(AP) – Doug McDermott made Creighton history last season when he was selected as the school's first player on the AP All-America team.
(AP) – Doug McDermott made Creighton history last season when he was selected as the school's first player on the AP All-America team. Now he's done it again.
The 6-foot-8 junior forward, the second-leading scorer in Division I, was a repeat selection Monday, the 51st player to earn the honor in consecutive seasons.
"It's pretty crazy. I couldn't expect to have as good a year as I did," said McDermott, who averaged 23.1 points and 7.5 rebounds while shooting 56.1 percent from the field and 49.7 percent from 3-point range.
Trey Burke of Michigan and Otto Porter Jr. of Georgetown tied as the leading vote-getters for first team, while Victor Oladipo of Indiana and Kelly Olynyk of Gonzaga were the other players selected.
McDermott, who led the Bluejays to the Missouri Valley Conference championship with a title-game win over Wichita State, wasn't shocked that he was the second repeat selection in as many years, following Jared Sullinger of Ohio State. But the honor was satisfying.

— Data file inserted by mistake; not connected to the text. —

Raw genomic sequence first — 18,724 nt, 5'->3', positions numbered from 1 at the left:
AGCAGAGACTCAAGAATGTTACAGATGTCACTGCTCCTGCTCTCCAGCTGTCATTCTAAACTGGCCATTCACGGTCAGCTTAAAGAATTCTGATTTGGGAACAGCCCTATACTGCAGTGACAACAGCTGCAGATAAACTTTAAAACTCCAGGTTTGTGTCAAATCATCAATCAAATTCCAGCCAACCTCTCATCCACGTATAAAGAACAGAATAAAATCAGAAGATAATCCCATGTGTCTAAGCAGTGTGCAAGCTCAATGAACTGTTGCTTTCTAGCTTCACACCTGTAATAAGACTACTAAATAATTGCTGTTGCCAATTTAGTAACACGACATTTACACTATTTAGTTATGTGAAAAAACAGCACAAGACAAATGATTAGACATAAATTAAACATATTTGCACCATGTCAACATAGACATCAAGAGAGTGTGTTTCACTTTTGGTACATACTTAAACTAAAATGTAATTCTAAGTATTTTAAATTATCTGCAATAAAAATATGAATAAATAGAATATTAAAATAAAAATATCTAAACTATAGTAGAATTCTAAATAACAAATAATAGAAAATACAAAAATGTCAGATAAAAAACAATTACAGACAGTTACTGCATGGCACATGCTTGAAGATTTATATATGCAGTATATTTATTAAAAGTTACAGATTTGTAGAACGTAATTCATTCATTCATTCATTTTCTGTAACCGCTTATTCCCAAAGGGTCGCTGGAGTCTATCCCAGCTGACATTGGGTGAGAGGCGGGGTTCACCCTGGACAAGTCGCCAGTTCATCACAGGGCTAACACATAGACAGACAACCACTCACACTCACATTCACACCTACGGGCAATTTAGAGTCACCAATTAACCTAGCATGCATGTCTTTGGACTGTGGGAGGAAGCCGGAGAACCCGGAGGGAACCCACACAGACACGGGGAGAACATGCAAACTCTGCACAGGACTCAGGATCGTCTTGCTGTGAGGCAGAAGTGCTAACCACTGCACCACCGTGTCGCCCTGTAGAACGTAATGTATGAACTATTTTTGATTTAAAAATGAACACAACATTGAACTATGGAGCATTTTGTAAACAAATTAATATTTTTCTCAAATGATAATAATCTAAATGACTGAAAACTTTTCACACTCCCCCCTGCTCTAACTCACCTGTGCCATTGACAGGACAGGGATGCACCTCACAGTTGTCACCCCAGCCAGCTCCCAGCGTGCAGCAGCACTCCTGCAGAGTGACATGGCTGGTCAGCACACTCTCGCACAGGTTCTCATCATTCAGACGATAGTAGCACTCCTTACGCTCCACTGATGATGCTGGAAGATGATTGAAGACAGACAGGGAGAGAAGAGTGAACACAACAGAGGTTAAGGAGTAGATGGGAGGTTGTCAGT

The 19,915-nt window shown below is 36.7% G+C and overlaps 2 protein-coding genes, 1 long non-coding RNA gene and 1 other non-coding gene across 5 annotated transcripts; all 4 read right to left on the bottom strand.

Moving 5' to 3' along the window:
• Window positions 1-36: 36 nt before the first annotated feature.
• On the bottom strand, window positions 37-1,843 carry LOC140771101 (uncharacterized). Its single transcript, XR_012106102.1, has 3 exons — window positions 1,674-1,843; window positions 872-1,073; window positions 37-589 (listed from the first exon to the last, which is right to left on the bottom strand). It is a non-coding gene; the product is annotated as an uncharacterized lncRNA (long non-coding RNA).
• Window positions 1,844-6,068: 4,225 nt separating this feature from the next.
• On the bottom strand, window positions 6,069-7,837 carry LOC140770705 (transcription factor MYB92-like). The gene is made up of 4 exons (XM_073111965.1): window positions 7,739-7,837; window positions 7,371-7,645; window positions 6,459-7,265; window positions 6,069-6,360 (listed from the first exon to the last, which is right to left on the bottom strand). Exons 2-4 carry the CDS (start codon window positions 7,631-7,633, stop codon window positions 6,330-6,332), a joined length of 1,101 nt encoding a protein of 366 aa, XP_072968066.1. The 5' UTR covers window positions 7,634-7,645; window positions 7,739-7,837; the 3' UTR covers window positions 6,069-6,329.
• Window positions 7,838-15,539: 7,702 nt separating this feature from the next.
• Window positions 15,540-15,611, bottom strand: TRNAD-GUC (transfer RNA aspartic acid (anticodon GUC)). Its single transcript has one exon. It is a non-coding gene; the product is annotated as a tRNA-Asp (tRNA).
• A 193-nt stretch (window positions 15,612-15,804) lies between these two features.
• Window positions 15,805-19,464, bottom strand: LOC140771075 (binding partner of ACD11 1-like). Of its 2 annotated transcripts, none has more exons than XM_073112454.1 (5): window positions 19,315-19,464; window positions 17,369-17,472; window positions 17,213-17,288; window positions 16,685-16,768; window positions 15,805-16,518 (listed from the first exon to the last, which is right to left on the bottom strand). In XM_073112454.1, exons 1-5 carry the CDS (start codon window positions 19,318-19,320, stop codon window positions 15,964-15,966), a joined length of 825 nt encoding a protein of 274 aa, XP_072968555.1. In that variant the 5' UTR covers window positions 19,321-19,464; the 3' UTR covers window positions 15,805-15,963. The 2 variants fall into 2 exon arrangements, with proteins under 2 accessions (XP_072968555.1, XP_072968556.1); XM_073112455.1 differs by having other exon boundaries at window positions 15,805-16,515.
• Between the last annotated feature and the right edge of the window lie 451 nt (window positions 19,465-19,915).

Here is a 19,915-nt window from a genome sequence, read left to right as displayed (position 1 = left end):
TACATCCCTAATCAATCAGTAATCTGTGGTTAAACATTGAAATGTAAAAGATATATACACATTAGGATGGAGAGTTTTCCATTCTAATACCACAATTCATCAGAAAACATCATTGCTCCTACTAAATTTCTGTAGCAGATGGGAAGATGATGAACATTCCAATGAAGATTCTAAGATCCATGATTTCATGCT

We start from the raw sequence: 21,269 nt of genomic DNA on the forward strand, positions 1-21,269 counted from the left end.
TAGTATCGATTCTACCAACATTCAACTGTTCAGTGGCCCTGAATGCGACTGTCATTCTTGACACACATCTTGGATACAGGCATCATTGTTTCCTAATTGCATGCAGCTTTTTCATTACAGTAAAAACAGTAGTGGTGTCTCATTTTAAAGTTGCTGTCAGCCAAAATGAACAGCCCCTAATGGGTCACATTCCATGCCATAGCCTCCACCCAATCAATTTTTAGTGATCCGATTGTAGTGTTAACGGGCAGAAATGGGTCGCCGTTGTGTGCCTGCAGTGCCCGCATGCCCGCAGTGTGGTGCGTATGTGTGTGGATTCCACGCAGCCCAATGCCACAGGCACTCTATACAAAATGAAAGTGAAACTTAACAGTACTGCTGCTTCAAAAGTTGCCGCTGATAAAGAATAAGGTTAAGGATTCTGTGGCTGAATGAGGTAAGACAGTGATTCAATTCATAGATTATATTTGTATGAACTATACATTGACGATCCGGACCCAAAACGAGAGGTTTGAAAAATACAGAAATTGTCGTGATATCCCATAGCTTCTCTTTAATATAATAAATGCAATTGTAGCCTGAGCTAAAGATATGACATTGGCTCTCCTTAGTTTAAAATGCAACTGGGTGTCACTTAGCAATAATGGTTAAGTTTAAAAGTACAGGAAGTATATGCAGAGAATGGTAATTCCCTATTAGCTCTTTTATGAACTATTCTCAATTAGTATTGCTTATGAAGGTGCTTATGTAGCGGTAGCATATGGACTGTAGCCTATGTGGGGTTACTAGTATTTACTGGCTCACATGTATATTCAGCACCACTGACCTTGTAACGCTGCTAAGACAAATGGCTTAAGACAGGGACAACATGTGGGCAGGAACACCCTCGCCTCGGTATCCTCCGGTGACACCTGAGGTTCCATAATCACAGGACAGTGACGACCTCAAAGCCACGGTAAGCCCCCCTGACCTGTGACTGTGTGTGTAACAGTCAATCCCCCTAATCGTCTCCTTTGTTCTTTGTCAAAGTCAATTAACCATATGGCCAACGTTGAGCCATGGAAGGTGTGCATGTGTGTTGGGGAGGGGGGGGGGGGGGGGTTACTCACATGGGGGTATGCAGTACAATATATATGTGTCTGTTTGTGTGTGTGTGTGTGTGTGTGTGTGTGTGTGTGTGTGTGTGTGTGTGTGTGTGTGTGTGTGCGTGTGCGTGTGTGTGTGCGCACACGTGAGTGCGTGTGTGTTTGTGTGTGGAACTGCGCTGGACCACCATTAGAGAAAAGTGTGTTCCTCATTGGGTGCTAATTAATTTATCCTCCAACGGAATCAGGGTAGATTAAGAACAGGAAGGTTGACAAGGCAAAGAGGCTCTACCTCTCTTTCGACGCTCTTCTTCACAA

"It's not too surprising because I approach the game the same every time," he said. "I knew I could kick it into gear and have a special season. It's tough to do what I did with the defenses I faced. I got a lot more attention. I found ways to expand my game. I was really pleased."
So was his coach, and father.
"I'm just really proud of the season that he was able to put together," Greg McDermott said. "On one hand he was able to consistently put up incredible numbers on a team that won a lot of games. At the end of the day I know that was most important to Doug."
Burke and Porter both received 62 first-team votes and 319 points from the same 65-member national media panel that selects the weekly Top 25. Voting was on a 5-3-1 basis and was completed before the NCAA tournament.
Oladipo got 58 first-team votes and 306 points. McDermott had 44 first-team votes and 279 points, one more than Olynyk's total points. The Gonzaga junior got 47 first-team votes.